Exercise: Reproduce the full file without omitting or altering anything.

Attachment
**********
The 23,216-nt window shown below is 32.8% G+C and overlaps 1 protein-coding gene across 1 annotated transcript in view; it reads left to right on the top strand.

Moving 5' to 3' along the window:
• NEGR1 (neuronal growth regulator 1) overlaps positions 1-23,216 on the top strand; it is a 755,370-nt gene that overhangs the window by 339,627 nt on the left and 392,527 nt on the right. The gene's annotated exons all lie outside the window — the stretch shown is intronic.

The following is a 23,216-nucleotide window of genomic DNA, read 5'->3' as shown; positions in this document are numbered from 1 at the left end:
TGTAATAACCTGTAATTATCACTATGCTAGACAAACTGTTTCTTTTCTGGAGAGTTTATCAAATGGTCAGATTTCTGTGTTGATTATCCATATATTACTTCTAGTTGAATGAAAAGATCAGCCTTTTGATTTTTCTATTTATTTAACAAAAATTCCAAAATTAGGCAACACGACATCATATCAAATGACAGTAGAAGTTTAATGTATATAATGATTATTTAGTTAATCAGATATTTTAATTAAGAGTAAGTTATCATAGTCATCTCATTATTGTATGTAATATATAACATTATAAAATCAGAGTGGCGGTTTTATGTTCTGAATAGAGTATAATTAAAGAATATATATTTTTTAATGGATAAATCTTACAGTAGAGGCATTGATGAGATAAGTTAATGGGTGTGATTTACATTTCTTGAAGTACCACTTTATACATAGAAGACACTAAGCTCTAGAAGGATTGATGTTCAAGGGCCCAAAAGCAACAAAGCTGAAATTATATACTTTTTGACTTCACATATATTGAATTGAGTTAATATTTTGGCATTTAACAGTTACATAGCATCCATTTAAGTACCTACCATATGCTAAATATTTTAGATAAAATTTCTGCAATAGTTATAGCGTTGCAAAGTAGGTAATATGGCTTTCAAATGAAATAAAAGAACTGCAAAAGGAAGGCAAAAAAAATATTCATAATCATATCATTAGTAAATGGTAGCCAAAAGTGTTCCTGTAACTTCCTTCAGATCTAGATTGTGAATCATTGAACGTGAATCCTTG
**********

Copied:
The 23,216-nt window shown below is 32.8% G+C and overlaps 1 protein-coding gene across 1 annotated transcript in view; it reads left to right on the top strand.

Moving 5' to 3' along the window:
• NEGR1 (neuronal growth regulator 1) overlaps positions 1-23,216 on the top strand; it is a 755,370-nt gene that overhangs the window by 339,627 nt on the left and 392,527 nt on the right. The gene's annotated exons all lie outside the window — the stretch shown is intronic.

The following is a 23,216-nucleotide window of genomic DNA, read 5'->3' as shown; positions in this document are numbered from 1 at the left end:
TGTAATAACCTGTAATTATCACTATGCTAGACAAACTGTTTCTTTTCTGGAGAGTTTATCAAATGGTCAGATTTCTGTGTTGATTATCCATATATTACTTCTAGTTGAATGAAAAGATCAGCCTTTTGATTTTTCTATTTATTTAACAAAAATTCCAAAATTAGGCAACACGACATCATATCAAATGACAGTAGAAGTTTAATGTATATAATGATTATTTAGTTAATCAGATATTTTAATTAAGAGTAAGTTATCATAGTCATCTCATTATTGTATGTAATATATAACATTATAAAATCAGAGTGGCGGTTTTATGTTCTGAATAGAGTATAATTAAAGAATATATATTTTTTAATGGATAAATCTTACAGTAGAGGCATTGATGAGATAAGTTAATGGGTGTGATTTACATTTCTTGAAGTACCACTTTATACATAGAAGACACTAAGCTCTAGAAGGATTGATGTTCAAGGGCCCAAAAGCAACAAAGCTGAAATTATATACTTTTTGACTTCACATATATTGAATTGAGTTAATATTTTGGCATTTAACAGTTACATAGCATCCATTTAAGTACCTACCATATGCTAAATATTTTAGATAAAATTTCTGCAATAGTTATAGCGTTGCAAAGTAGGTAATATGGCTTTCAAATGAAATAAAAGAACTGCAAAAGGAAGGCAAAAAAAATATTCATAATCATATCATTAGTAAATGGTAGCCAAAAGTGTTCCTGTAACTTCCTTCAGATCTAGATTGTGAATCATTGAACGTGAATCCTTG